On Democracy Now! today (33 minutes 12 seconds into the show), Kathy Kelley, founder of the anti-war group Voices in the Wilderness, spoke on why her organization won’t pay the US$20,000 fine they have been ordered to pay by Judge John Bates in a Washington, D.C. Federal Court (transcript). But any member of the organization would be willing to go to prison, if that were ordered: (emphasis mine)
“[…] it was interesting that Judge John Bates in Washington, D.C. Federal Court concluded a 17-page opinion by quoting the Rev. Dr. Martin Luther King. And he quoted from King’s letter from a Birmingham jail in which Dr. King said, “Those who break an unjust law should do so openly, lovingly, and with a willingness to accept the penalty.” And what we want to say to Judge Bates and to the United States government is that if Judge Bates were to choose to put any one of us in jail, then we would go openly and lovingly, but we won’t pay one penny, not one dime, to these war criminals to continue putting U.S. productivity into attacks against Iraq’s people or into the imperial designs to seize Iraq’s oil revenue. It’s something that, relying on Dr. King’s teachings, we in conscience cannot do.”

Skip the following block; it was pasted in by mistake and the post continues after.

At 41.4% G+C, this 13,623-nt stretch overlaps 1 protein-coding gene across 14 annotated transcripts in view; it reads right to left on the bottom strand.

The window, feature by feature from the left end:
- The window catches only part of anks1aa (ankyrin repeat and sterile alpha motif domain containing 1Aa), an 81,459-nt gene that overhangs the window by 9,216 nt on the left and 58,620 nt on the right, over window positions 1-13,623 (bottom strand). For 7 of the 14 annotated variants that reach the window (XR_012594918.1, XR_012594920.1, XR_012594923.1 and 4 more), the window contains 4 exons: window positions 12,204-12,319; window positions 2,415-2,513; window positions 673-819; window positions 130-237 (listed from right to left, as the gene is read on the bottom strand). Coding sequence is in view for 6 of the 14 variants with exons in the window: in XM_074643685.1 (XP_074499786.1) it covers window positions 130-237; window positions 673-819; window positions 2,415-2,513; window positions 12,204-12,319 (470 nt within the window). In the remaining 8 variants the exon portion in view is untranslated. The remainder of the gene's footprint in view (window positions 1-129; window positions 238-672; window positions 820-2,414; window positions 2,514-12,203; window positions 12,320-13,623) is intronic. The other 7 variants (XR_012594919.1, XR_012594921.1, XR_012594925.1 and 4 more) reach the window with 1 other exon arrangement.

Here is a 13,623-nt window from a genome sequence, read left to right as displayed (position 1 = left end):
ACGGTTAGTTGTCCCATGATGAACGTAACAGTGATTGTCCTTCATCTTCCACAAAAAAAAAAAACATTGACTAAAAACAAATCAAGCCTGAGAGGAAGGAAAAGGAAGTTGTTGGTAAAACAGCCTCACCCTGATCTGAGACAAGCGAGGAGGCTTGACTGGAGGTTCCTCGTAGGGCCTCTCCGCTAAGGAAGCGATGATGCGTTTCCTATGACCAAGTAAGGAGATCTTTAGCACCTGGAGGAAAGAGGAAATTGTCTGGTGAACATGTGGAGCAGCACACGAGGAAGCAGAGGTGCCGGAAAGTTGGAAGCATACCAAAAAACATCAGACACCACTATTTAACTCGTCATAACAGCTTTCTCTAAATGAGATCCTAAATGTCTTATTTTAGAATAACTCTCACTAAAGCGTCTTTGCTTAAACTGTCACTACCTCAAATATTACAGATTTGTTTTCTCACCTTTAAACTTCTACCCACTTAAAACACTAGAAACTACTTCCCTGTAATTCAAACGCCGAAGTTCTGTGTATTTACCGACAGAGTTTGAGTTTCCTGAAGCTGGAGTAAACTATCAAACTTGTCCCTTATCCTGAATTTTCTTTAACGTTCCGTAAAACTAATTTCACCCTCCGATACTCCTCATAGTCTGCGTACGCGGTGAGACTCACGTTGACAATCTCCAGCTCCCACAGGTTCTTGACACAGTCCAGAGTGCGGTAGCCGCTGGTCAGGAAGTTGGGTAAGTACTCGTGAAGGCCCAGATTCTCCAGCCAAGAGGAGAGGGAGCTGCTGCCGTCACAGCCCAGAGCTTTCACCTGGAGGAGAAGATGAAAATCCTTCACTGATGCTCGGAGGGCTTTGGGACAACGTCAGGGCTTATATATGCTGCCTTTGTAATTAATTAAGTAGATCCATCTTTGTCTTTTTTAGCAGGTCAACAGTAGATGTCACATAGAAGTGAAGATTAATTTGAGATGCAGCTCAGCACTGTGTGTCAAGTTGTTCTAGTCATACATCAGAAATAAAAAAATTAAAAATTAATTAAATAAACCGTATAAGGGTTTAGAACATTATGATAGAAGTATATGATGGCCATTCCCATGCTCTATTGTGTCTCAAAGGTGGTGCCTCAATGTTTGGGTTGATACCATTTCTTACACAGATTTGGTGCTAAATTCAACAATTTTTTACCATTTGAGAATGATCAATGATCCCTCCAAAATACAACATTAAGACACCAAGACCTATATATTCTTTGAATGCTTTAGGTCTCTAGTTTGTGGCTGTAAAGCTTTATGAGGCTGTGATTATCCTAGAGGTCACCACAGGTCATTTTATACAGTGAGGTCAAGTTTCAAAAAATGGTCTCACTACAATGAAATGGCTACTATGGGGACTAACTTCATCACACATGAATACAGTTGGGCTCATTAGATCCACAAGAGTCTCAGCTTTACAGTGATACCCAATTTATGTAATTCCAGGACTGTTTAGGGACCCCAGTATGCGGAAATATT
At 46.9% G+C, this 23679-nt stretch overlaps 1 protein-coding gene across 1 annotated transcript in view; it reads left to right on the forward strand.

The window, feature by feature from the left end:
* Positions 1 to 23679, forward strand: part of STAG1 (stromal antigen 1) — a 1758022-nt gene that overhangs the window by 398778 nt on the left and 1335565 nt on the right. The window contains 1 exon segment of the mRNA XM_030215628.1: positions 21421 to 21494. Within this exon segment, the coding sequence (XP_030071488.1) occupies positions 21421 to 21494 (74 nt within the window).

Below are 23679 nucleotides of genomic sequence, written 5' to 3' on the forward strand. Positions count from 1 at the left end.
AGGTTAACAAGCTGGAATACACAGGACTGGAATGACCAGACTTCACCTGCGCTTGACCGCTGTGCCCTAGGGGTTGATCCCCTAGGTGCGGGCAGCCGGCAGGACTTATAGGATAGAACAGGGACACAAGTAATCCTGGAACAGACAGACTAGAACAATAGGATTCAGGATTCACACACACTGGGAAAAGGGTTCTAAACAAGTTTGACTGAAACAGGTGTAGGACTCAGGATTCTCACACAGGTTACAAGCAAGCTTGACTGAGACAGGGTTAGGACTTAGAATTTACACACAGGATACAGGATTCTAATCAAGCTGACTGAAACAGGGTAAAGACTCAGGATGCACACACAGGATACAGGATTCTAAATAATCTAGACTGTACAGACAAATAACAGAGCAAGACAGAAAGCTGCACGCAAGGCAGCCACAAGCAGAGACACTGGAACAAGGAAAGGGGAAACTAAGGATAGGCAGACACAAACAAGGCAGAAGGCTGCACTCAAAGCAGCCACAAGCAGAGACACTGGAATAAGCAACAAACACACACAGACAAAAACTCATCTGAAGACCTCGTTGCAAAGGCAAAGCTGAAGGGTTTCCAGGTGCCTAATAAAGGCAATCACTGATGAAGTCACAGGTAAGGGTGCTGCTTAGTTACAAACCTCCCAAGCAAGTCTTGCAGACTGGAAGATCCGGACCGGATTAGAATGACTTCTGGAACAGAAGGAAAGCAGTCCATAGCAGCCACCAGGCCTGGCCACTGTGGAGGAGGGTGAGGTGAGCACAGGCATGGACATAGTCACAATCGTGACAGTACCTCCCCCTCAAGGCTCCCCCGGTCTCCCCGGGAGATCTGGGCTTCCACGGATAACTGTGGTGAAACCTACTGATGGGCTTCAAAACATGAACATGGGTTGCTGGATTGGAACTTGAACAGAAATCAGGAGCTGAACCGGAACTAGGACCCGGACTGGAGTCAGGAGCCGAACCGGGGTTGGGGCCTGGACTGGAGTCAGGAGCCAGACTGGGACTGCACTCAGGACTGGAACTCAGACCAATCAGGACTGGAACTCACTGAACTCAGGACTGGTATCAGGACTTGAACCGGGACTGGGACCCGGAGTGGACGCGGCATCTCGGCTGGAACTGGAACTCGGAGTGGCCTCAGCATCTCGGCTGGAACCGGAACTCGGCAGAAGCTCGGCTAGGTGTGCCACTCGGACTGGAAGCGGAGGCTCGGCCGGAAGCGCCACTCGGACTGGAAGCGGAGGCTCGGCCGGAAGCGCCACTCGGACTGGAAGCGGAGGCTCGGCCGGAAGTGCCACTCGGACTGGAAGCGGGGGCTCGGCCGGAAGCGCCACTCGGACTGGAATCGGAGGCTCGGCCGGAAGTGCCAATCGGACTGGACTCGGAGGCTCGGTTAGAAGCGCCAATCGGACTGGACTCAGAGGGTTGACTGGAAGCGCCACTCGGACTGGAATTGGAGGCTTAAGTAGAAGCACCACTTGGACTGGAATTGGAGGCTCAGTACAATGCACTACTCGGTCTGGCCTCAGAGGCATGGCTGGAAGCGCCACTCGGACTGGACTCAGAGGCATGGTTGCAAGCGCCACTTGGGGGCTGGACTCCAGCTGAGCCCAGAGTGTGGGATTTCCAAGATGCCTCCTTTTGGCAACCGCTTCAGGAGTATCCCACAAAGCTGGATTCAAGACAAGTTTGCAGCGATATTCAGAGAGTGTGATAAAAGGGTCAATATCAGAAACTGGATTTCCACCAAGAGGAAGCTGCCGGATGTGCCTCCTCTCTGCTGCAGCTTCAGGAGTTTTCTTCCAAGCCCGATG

It’s worth noting that Voices is (in other sections of this interview and in their own statements) quite clear that the corporations which also violated the Iraq sanctions have not paid any penalty for their illegal acts; no fines, no higher-ups or decision-makers have been sent to prison, etc.
With that, is Voices making a distinction between kinds of punishment here—imprisonment is okay, fines are not—even though inaction against corporations virtually gives them the green light to illicitly trade against sanctions?
Couldn’t Voices raise the argument that corporations can’t be imprisoned (as corporations have “no soul to save and no body to incarcerate”, as one of the Barons Thurlow warned), and since none of their leaders have been imprisoned, imprisonment is also unfair?